Which brings me back to my nose. Seven hours before setting foot on the slippery boulder field, we were briefed on our backcountry adventure at the Tombstone Interpretive Centre. While I’m an avid and confident hiker who frequents the Canadian Rockies, my eyes widened as an employee described what to expect while carting 21 kilograms on my back. The first day of our trek will involve 797 metres of elevation gain, a “crying section” about three kilometres in, and, later in the day, the boulder field, where three hikers have already broken their noses this season after face-planting. While we drink warm rose hip, Labrador and cranberry tea, she also warns of an extremely steep, “not fun” climb on Day 2, bears, the risk of hypothermia – it’s mid-September after all – and feisty ground squirrels who will eat anything they can get their paws on.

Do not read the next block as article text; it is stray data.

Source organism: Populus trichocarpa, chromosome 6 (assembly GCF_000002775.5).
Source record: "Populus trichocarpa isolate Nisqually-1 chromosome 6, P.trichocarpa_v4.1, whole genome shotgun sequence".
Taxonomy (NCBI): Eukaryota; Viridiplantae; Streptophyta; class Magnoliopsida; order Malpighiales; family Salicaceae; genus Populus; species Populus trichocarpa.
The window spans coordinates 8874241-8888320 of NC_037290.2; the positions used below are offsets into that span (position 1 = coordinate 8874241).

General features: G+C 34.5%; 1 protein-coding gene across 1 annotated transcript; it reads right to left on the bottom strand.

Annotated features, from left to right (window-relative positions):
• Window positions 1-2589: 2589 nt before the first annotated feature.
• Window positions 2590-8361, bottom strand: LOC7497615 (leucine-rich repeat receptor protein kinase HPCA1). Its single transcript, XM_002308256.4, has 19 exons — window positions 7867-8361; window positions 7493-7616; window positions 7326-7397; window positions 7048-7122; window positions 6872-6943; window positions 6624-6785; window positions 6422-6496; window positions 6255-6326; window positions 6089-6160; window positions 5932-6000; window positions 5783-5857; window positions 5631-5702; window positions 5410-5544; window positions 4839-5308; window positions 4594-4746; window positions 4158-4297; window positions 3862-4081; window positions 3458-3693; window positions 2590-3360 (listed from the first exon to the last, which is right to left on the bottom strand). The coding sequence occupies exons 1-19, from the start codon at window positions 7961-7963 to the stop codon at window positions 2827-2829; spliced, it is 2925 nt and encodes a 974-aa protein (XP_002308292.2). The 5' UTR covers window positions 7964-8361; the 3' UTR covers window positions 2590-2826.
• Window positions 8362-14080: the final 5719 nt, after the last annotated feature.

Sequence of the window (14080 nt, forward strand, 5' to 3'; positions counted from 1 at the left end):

The dramatic warnings make sense given the range of visitors’ skill levels during the park’s busy three-month backcountry camping season that begins in mid-June. Officially established as a 2,200 square kilometre wilderness park a decade ago, Tombstone Territorial Park lies entirely in the traditional territory of the Tr’ondek Hwech’in First Nation, who have hunted, lived and traded here for thousands of years. Co-managed between the Tr’ondek Hwech’in and the Yukon government, Tombstone has been dubbed the Patagonia of the North. Hikers ranging from novice to expert travel from around the world to experience tundra tussocks, talus slopes and steep vistas. Permits and registration are required to use the park’s three hike-in campsites that feature tent pads, cooking shelters and outhouses surrounded by a wind-carved mountain range. “When was the last time you didn’t have cell service or WiFi for four days?” guide Lilla Molnar asks at a snack break on our first day. Not being able to connect to the outside world and the distractions that come with constantly having a smartphone in your pocket forces our group, whose members range in age from 29 to 56, to focus instead on human connection. We really get to know one another. We laugh a lot, and we talk even more as our feet navigate the varied terrain and our eyes feast on the vivid fall colours.